Saturday, October 27, 2012

Our Chief Weapon Is...

A recurring theme in the notes I took at the Genii 75th Anniversary Bash has to do with magic as a theatrical form.

Like theatre, magic is primarily a medium of storytelling and the magical moment--when the trick happens--is not so much the climax of the story, but the inevitable outcome of bringing a specific set of elements into conflict with one another.

What does that mean?

Stories take many forms, but all involve conflict and resolution.  Whether we are talking about the Joads, or Indiana Jones, or a playing card that wants nothing more than to rise to the top of the pack, the storyteller's job is to set the scene, establish the characters, introduce obstacles, raise the stakes and resolve the story.

Stories are about transformation and so is magic.  Melodrama is about the peaks and valleys of experience, but truly powerful stories affect the characters and, by extension, the audience.

While it may seem that I am advocating for Sam the Bellhop as the apotheosis of magic tricks, I am merely pointing out that which was stated explicitly, or conveyed implicitly, by the lecturers in Orlando:  witnessing raw technical skill may be engaging to technicians, but lay audiences want to invest their attention in a compelling story.  Put another way, while the patient has a vested interest in the outcome of the surgery, only other surgeons care about what instruments were used during its performance.

I find it remarkable that so many of the presenters and performers who lectured at the convention chose as their performing character one who was equally amazed as the audience that a particular trick worked.  This was less a reflection on specific technical skill as a choice of framing for the audience.  The magic was happening for them at the same time as for the audience.

Case in point was Chad Long.  From the outset, he projected a torrent of nervous energy that clearly masked a high level of technical skill.

The note I took away from his presentation reads as follows:  "Take a thing they know..., add something and it's a new thing."

That's all I wrote down.  I have been trying to work out why that stuck with me long enough to find my pen and I think finally it has to do with surprise and storytelling.

We humans are quick to recognize patterns.  It is a fundamental component of our decision-making process.  We observe and then make predictions based on those observations.  Anyone who has ever pulled out to pass a car on a two-lane road will know exactly what I am talking about.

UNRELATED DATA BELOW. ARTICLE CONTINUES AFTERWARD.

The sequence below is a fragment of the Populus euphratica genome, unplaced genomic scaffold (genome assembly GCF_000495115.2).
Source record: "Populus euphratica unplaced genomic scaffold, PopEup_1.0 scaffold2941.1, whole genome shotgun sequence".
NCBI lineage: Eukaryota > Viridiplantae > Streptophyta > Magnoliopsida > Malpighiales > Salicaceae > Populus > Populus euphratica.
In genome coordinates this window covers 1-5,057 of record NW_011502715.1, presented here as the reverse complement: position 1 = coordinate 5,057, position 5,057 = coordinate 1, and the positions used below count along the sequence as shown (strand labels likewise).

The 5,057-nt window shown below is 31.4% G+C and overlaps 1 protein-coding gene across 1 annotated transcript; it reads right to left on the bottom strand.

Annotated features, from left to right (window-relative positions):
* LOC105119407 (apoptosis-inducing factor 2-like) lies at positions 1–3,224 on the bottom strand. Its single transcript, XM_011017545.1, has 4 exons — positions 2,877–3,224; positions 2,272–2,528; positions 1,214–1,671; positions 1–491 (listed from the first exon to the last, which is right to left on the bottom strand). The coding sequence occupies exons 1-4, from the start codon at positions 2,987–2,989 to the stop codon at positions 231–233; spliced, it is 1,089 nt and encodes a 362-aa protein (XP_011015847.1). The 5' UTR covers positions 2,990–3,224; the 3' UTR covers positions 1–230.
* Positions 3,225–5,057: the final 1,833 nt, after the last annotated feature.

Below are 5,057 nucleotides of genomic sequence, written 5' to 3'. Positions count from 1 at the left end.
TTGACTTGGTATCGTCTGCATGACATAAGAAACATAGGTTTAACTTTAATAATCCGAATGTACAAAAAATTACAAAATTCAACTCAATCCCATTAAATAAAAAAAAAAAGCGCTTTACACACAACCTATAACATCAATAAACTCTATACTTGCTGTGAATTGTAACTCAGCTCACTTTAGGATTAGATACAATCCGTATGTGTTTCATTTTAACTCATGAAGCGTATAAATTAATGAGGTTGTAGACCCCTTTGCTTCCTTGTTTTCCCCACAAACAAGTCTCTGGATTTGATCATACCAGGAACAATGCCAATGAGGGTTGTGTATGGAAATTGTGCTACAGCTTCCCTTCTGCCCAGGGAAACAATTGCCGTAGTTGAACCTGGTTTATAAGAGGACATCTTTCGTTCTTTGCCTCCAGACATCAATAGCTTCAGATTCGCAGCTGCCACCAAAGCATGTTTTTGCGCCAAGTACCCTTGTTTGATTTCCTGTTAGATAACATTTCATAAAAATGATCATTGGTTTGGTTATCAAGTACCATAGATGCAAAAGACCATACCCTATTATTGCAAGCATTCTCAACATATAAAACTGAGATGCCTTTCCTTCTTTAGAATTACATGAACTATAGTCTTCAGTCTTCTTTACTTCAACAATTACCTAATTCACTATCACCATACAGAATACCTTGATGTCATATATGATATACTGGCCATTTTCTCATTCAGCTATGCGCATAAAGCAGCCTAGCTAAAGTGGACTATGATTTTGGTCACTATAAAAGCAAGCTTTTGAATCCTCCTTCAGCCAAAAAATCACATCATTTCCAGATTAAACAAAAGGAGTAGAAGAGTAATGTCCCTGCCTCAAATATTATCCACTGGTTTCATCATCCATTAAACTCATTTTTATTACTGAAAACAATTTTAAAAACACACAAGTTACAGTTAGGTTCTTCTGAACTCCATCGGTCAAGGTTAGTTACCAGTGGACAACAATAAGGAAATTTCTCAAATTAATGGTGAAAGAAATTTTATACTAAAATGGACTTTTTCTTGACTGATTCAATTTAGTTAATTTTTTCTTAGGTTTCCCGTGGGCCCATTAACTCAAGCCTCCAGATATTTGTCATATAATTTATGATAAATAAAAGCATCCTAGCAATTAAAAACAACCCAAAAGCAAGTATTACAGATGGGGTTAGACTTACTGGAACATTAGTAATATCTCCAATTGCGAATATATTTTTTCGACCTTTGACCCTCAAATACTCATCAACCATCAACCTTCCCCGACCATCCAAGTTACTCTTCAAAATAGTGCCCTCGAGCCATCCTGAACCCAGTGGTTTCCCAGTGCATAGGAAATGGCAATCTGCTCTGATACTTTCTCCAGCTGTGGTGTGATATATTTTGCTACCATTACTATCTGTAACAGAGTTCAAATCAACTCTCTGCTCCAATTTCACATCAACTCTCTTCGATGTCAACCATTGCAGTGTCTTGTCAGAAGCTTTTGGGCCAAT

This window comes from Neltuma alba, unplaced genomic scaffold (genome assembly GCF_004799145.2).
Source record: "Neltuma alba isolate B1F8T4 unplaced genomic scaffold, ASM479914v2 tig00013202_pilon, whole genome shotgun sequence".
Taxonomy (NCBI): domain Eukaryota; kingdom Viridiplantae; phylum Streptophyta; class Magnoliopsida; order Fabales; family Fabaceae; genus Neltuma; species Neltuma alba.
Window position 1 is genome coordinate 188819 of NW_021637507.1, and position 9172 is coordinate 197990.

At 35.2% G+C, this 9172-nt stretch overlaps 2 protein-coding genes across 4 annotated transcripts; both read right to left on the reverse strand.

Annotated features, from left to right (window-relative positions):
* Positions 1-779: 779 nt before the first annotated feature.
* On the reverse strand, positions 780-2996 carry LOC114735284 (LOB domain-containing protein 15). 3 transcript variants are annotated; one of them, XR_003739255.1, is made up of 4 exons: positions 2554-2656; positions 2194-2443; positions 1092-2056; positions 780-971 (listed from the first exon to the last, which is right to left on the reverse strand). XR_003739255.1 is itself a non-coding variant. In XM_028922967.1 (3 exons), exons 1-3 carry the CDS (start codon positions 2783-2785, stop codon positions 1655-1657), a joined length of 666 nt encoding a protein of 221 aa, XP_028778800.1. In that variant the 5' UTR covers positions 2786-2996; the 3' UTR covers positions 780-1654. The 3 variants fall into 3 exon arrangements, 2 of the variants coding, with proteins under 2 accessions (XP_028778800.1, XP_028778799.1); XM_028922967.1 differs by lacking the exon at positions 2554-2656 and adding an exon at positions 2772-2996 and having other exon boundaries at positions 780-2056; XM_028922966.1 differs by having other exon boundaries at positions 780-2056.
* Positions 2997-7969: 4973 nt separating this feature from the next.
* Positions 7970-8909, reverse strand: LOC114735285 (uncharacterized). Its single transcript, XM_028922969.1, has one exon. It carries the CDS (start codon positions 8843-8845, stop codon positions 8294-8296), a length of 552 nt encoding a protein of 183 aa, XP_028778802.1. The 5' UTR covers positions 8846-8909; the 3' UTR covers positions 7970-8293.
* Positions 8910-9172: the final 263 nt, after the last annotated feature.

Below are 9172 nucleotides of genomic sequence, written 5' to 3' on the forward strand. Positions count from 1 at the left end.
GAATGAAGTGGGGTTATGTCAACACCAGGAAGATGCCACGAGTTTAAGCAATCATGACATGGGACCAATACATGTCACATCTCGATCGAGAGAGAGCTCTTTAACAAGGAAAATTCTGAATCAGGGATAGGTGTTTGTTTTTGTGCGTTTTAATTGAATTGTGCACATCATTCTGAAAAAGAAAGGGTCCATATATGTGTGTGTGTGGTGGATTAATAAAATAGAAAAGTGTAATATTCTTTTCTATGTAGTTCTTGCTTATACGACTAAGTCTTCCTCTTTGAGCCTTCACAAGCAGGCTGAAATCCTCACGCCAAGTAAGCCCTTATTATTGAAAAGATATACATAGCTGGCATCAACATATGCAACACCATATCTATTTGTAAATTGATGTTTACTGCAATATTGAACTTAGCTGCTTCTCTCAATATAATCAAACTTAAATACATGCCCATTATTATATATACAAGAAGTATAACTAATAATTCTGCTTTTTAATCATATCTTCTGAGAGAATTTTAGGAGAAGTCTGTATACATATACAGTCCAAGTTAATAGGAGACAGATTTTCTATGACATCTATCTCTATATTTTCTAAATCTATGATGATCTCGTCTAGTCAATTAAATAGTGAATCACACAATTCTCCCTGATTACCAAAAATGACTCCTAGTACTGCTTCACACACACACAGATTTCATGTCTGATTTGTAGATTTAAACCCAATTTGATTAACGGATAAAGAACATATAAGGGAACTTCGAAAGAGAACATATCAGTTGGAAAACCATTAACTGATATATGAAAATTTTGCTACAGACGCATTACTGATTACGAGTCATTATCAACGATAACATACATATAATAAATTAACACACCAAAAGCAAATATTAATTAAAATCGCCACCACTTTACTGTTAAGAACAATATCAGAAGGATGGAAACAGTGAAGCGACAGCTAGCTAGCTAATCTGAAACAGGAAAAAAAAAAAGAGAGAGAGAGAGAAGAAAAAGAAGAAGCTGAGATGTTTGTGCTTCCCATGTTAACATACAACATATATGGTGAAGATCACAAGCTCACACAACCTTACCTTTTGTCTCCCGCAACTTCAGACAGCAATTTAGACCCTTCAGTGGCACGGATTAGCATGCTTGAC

Storytellers use this primal skill against us as a way of sustaining out investment in the outcome of their tales.  They establish the conventions of their story and then intentionally subvert or destroy those conventions.  And magicians do this all the time, for what is a "kicker" ending if not a demonstration that the assumption of the audience are mostly, if not completely, in error.

Mr. Long's notion of taking the familiar and adding new elements to create a new "thing" speaks directly to this.

Surprise, this subversion of convention, is closely tied to the magical moment.  The power of the magician comes, in part, from the ability to present the idea that whether through skill, or "strange and hypnotic powers," they can, if only in the context of their performance, live outside the conventions to which the rest of us are held hostage.  When you or I put the "ambitious" card in the middle of the deck, it stays in the middle of the deck.  But when the magician does it, there are no rules, no telling where that card will end up.

A big part of the discoveries I made at this convention was in recognizing a kind of universal coherence across the various silos of my life.

After four decades of following magic and bemoaning my complete lack of skill, or ability to perform, I find that my "safety" interests in theatre and storytelling are more closely related to magic than I had once thought.  My appreciation for a well-told joke and the associated comedy arts draws on similar skills as those used by the magician.

I wrote earlier about wanting to master The Pass as a way of connecting to the sleight of hand masters.  This is still a goal, but I now understand that technical skill without context--without a good story--is like being a comedian without timing:  you may know where the punchline is, but nobody else will.

So, I will end this installment of my report on the conference by illustrating a combination of elements that in combination create a magical moment for the audience.

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